The third strategic partner of Tai Cheung in the 1970s was the Lee Hysan family. According to Building Bridges, the biography of R.C. Lee written by his daughter Vivienne Poy, Edward Chan was introduced to R.C. Lee in the early 1970s by Douglas Clague. However, group subsidiary Tai Cheung Hotels (Holding) Ltd which was incorporated in 1963 was involved in the development of the Lee Garden Hotel which opened in 1970. As major landowner in Causeway Bay since 1923, the Lee family was relatively conservative in the 1950s and 1960s and ramped up its effort in the 1970s in partnership with Tai Cheung with the development of 1 Hysan Avenue (希慎大廈, completed in 1976) and Leighton Centre (禮頓中心, completed in 1977). As a result of these involvements, Tai Cheung became a minority shareholder of Hysan Development, but eventually sold out of its stake after the firm went public in 1981.
In addition to properties mentioned above, other projects which were completed by Tai Cheung Properties while Eddie Chan was alive in the 1970s include the industrial building Freder Centre (飛達工商業中心) in To Kwa Wan, the residential buildings – Tonnochy Towers (1975) in Wanchai, the Tai Hing Building (大興大廈,1979) and Wing Hing Building (永興大廈,1980) in Yuen Long, Cheung Ling Mansion (昌寧大廈,1980) in Sai Ying Pun and Federal Mansion (聯邦閣,1981) in Cheung Sha Wan and the office building Lee May Building (利美大廈,1980) at 788-790 Nathan Road. Outside of real estate, Eddie Chan was also a director of Wing On Bank in HK, Cathay Bank in Los Angeles and Whampoa Dock, the affiliate of his business partner Hutchison.
Philanthropy and Death
Outside of business, Edward Chan was well known for his philanthropy and in addition to Tung Wah, he had served as director of Po Leung Kuk, HK Housing Society, Chung Chi College, United College and Lingnan College of Business at Chinese University. However, he was perhaps best known for his involvement with his alma mater Lingnan, first as the chairman of the Lingnan Alumni Association in HK and later as chairman of the Lingnan Educational Organization. Under his leadership, Lingnan College was established in 1967 and he donated the 12 story Edward Hall on its Stubbs Road campus. He also recruited foreign scholars and administrators to the college and help established the Lingnan Alumni Association (HK) Primary School in Sham Shui Po in 1964 and Lingnan Dr. Chung Wing-kwong Memorial Secondary School in Kwai Chung in 1978. For his community involvement, he was appointed an unofficial Justice of the Peace.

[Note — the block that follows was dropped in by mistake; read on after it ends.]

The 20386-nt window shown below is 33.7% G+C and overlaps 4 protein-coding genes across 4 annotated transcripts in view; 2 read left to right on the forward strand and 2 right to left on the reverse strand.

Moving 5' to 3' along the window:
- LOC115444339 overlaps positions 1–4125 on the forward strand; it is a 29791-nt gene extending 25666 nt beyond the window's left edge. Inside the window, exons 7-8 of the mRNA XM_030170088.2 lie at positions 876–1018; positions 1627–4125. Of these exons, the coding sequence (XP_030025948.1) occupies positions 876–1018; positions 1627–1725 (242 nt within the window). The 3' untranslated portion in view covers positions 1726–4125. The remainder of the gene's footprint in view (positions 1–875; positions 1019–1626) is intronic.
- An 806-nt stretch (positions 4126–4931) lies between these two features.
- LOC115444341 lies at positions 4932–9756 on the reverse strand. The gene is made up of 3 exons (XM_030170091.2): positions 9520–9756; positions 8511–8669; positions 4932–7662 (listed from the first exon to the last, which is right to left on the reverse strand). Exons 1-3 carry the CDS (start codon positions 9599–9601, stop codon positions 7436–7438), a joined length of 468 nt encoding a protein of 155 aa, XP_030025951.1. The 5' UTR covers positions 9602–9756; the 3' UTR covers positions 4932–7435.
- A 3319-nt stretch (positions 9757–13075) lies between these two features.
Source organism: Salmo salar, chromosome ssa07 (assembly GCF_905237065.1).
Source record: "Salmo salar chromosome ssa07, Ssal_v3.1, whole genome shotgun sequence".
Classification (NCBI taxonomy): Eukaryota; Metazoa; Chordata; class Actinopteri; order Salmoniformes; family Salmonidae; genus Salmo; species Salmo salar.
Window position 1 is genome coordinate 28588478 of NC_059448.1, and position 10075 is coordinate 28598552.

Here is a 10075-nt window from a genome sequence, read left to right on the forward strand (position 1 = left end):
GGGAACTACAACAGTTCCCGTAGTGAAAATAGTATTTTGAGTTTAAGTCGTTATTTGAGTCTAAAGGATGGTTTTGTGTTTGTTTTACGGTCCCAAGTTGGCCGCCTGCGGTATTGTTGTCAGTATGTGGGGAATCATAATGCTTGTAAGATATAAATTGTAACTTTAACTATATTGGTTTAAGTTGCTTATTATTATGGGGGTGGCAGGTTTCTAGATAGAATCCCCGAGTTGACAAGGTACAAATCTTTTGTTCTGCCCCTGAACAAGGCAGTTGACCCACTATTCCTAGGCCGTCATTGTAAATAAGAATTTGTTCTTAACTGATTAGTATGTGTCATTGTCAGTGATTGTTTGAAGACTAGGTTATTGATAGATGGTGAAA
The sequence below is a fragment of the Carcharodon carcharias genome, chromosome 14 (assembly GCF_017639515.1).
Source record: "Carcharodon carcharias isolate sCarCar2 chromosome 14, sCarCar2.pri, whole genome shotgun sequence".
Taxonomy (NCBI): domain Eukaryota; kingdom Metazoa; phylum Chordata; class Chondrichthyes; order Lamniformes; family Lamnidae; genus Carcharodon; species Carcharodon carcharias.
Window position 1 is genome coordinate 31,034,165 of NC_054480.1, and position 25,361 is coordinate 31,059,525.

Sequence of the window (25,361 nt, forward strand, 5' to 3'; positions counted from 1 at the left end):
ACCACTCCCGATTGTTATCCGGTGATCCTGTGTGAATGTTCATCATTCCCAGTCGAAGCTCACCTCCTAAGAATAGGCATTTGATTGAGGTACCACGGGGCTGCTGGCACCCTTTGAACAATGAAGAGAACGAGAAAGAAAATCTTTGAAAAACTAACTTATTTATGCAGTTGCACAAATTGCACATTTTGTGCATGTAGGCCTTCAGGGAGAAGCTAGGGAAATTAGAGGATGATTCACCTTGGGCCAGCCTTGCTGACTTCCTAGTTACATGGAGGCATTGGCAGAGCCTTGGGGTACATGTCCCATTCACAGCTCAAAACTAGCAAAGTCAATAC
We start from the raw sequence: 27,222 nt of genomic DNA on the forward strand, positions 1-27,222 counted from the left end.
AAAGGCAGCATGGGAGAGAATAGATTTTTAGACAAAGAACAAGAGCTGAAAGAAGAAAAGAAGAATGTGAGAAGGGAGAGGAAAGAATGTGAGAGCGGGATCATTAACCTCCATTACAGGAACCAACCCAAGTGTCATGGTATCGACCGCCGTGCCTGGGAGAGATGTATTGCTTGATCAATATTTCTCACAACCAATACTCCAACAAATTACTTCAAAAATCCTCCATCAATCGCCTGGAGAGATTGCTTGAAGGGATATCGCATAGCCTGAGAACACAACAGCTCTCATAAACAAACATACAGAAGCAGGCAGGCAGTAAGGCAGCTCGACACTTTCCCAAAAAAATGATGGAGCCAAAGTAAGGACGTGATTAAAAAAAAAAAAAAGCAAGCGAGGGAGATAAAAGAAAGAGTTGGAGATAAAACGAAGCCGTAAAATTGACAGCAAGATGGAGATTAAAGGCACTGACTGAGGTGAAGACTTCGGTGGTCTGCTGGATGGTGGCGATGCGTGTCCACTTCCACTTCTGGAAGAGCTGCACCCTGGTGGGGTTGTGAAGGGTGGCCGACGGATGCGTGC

Edward Chan unveiling the foundation stone of Edward Hall at Lingnan College
Baptized as a Christian in August 1968, Edward TT Chan died in Los Angeles on August 18, 1981 at the age of 63 and was survived by his wife Poon Wai-kuen (潘慧娟), one son and two daughters. A memorial service was held at St. John’s Cathedral on August 31 which was attended by the Who’s who of the HK business community. His son David Chan Pun (陳斌, 1951-), who had joined Tai Cheung after graduation from MIT in 1972, succeeded him as chairman of Tai Cheung (the youngest chairperson of a listed company at the time at the age of 30). Like his father, David Chan has been a generous supporter of educational causes such as Lingnan, Pei Hua Education Foundation and Hua Xia Foundation and donated the Chan Tak Tai Auditorium at the Lingnan University campus in Tuen Mun in memory of the real estate pioneer.
Left:Tai Cheung Properties’ announcement of the passing of Edward Chan and the appointment of David Chan as new chairman and Ivy Chan Cheng as director in 1981 (Kung Sheung Daily News, 1981-8-20); Right: 78ai Cheung ad for Tai Hing Building in Yuen Long in 1979 (WKYP, 1979-10-16)
David Chan signing the contract on behalf of Tai Cheung with Gammon for the foundation work of an industrial building in Chai Wan in 1981 (WKYP, 1981-1-29)
WKYP, 1960-7-3, 1963-8-26, 1981-8-30, 1981-9-1
香港工商日報, 1973-10-30, 1972-11-25
This article was first posted on 19th November 2018.